Monday, 22 August 2011

What Happpened to the Designers ?

A couple of years ago a lot of job names in The Netherlands changed. One day it seems, it was no longer acceptable to call the lady who cleans your house 'cleaner' but 'interior caretaker'. A farmhand became an 'agrarian assistant'. I really don't know why. At the time it looked like it was aimed to change the perception of less-liked jobs. Maybe to increase interest?

These days, everybody is an architect. Process Architect, Software Architect, Information Architect, Infrastructure Architect .....

I experience a devaluation here. I see lots of 'architects' designing applications (making process models, logical data models and use case models, etc), abusing the PSA (for those without IT background: Project Start Architecture) for the job. Even worse: a lot of people and organizations think that's what architecture is all about.

Depending of the level of architecture, an architect should set out the framework, the guidelines for the solution, not the lowest details of the solution itself. He (She included) should focus on the consistency of the total solution for the enterprise, making sure that no effort goes to waste, but delivers to the long term goals of the organisation.

That also means you don't need a whole army of architects. Just a few (depending on the size of your organisation), assisted by a minor army of designers, would do the job!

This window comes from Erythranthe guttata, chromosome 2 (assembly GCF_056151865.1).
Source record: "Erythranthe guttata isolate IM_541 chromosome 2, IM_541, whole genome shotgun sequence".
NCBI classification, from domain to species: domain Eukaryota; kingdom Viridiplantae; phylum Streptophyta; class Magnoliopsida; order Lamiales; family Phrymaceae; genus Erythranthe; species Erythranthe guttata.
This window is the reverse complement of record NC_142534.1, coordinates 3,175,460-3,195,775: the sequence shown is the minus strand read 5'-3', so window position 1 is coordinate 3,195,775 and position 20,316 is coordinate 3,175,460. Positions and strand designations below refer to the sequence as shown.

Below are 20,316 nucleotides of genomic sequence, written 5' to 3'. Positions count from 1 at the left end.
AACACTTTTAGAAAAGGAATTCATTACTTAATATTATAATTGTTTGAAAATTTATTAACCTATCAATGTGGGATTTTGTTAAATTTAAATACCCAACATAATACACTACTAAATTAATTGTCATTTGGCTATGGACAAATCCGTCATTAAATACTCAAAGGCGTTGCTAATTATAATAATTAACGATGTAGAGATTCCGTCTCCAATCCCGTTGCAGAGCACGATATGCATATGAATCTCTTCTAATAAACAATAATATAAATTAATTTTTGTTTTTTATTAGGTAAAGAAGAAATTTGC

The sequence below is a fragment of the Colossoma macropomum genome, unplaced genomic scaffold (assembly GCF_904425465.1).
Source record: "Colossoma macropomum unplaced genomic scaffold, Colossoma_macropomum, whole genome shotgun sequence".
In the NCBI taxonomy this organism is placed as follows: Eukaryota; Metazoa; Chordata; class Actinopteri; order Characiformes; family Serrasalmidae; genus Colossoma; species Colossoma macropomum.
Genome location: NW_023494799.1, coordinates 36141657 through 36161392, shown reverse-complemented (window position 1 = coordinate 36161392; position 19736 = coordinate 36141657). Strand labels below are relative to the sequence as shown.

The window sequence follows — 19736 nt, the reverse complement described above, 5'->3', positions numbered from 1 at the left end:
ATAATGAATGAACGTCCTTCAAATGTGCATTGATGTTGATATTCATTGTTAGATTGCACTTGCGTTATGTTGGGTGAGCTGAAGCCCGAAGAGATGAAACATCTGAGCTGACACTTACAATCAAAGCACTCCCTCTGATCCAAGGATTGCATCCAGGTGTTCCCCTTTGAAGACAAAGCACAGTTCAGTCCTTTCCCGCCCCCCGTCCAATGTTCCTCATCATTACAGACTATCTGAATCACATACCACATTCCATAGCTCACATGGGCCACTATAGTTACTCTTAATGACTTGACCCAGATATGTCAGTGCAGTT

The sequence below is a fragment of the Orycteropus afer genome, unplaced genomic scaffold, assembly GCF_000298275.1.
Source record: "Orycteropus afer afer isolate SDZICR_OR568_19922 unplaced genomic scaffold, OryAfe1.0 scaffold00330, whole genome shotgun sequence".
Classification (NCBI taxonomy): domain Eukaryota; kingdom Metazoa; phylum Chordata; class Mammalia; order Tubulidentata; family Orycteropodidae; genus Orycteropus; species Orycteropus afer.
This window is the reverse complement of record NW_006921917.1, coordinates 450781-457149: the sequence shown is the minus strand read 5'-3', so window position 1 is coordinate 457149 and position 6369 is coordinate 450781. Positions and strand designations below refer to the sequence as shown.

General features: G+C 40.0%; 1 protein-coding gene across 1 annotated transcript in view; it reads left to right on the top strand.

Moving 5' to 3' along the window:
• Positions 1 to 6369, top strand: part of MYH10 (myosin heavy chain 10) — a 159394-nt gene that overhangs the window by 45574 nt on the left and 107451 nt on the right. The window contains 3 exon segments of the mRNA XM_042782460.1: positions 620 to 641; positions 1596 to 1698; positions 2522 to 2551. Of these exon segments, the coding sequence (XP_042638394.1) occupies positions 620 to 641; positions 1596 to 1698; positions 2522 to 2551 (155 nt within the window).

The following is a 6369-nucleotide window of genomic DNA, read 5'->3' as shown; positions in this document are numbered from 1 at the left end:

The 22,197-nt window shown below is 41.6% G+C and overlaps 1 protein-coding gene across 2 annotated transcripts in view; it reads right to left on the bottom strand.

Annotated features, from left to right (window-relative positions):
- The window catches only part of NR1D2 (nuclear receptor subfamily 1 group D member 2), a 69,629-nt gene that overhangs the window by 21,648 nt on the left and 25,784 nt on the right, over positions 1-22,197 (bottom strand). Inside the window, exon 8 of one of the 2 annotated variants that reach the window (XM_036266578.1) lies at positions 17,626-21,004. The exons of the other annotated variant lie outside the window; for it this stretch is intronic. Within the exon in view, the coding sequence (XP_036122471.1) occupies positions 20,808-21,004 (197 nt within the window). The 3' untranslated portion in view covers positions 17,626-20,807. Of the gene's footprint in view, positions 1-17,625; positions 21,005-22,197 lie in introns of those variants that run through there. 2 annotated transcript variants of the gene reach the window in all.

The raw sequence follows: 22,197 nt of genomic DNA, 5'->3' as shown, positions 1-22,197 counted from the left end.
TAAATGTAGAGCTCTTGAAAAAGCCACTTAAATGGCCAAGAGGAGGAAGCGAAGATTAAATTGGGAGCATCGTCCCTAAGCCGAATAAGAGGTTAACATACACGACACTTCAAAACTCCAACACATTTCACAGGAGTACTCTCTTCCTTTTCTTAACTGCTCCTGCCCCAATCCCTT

Wednesday, 17 August 2011

What or Who's Driving Architecture ?

All too often I'm hired by the IT Department. First thing I usually have to do then is argue my way into the 'business side' of the company that hired me. After all, Architecture should be a business issue, not to condone IT strategy. Usually IT management grudgingly agrees.

But, when architecture is initiated by IT management, your work is a lot harder. I find it is really one of the hardest part in doing architecture: business often doesn't really care, and IT cannot sell the idea of architecture. You will have to overcome the suspicion of the business. That will take some doing, as nobody is really waiting for you. Make sure you're not on a mission to sell the IT strategy to a business that is a) not interested and b) doing a whole lot of other - more interesting - stuff.

So you really need to make clear to the business that what you're trying to achieve is aimed at achieving (long term) business goals. At the same time you need to stay on good terms with IT management, as they're picking up the bill for your hours. Another kind of trade-off than we're usually used to. The hard - but fun - part lies then in finding the balance between business and IT goals.

Sometimes you're in luck. Business is so pressured into change that it will welcome anyone who can assist them in realizing that change. But don't get used to it....